BASEL: Euro 2008 has been a fantastic success, according to the touts who have made hefty profits by ignoring UEFA rules on the resale of match tickets.
Touts have been highly visible at the train stations and town centres of the eight Swiss and Austrian host cities, openly buying and selling tickets despite warnings from organisers UEFA of a crackdown against black-market sales.
“I came over specifically from the States to do this,” said one American tout offering semi-final tickets with a face value of 180 euros (US$280) for 1,400 euros.
The tout, who would not give his name, was one of at least 50 men standing in Basel’s main train station with signs around their necks offering to buy or sell tickets.
“I’ve sold tickets at the World Cup, the Olympics and the Superbowl and business here has been as good as any of them. I haven’t seen anyone at all being challenged by the authorities, though I heard there were some tickets confiscated in Zurich.”
Zurich police said on Thursday they had detained 38 fans in possession of stolen tickets at the start of Tuesday’s Group C match between France and Italy.
All were later released after convincing the police they did not know the tickets were stolen.
When it comes to general black-market sales, police in Switzerland say they are powerless to stop the touts.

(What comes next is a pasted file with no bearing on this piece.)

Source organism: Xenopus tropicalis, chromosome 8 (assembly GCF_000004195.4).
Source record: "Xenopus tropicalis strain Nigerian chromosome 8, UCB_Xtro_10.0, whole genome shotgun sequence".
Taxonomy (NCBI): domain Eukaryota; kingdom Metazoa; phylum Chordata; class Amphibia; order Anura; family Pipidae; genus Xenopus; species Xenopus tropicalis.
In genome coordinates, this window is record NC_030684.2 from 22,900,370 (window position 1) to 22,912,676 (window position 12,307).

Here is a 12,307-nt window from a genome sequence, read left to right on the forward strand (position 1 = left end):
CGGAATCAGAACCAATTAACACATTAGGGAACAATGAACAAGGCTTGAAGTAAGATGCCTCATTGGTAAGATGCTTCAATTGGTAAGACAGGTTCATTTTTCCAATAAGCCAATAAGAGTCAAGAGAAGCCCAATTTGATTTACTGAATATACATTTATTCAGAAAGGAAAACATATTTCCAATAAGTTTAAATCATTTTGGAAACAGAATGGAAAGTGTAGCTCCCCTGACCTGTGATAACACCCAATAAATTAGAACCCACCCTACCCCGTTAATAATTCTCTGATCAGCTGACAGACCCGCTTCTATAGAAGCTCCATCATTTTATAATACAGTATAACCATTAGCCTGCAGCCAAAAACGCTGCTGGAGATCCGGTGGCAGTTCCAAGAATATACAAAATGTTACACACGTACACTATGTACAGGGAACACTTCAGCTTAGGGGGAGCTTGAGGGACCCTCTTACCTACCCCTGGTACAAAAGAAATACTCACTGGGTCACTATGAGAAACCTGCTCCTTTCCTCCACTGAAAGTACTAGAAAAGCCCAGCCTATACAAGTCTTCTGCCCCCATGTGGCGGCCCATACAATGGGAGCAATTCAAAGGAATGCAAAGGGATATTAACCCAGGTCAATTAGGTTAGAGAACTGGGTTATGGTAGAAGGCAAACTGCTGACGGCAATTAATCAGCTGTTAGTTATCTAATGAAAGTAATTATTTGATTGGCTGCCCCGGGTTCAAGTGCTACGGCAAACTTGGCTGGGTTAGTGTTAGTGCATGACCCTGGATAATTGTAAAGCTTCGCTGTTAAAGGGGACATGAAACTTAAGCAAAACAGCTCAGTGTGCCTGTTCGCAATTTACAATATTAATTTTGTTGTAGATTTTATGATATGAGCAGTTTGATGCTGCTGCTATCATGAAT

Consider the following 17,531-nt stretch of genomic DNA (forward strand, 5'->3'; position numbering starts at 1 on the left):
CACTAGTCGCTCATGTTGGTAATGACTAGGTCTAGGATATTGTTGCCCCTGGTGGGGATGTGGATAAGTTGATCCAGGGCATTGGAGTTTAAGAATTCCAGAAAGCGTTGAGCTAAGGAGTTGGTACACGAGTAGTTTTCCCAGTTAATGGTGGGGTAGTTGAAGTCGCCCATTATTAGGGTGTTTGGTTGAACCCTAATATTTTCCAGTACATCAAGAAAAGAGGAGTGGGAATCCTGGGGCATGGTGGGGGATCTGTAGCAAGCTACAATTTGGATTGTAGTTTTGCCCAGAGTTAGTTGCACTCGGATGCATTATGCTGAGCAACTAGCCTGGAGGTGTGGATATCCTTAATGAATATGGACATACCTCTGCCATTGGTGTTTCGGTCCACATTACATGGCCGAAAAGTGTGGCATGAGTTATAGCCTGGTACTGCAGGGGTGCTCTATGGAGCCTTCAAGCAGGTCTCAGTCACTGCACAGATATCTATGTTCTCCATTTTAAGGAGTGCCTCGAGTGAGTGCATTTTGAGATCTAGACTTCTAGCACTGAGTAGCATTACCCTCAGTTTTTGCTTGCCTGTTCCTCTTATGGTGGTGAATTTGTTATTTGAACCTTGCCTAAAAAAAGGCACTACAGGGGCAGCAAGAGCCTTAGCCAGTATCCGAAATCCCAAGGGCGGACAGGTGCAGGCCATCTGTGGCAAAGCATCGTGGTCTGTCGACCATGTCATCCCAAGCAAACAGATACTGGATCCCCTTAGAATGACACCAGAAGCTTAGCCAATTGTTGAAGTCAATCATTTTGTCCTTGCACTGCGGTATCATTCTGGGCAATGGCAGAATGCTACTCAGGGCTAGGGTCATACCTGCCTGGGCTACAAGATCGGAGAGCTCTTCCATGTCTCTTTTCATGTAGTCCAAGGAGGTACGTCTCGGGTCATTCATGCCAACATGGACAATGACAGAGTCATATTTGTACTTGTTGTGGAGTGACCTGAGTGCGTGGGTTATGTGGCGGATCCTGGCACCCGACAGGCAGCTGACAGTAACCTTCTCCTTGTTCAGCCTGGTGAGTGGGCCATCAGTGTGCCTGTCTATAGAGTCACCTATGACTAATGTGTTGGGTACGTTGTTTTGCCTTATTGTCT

“We have very liberal laws when it comes to people selling items to other people in the streets,” Berne’s regional police commandant Stefan Blaettler told Reuters.
“You need a licence if you want to set up something like a market stall but otherwise you can sell just about anything you like. Even if we could act against ticket touts, we have had more than enough work handling the large crowds of supporters.”
A Vienna police spokesman told Reuters that Austria had stricter laws forbidding people from selling tickets at a price higher than its original face value.
The spokesman acknowledged, though, the police had no time to chase after touts and no arrests had yet been made over ticket sales.
“The black market is always there, as we also saw at the last World Cup,” Euro 2008 spokeswoman Pascale Voegeli told Reuters.
“We don’t have armies of people to carry out controls but when we do catch people using tickets that aren’t rightfully theirs we can cancel the ticket and stop them entering the stadium.” – Reuters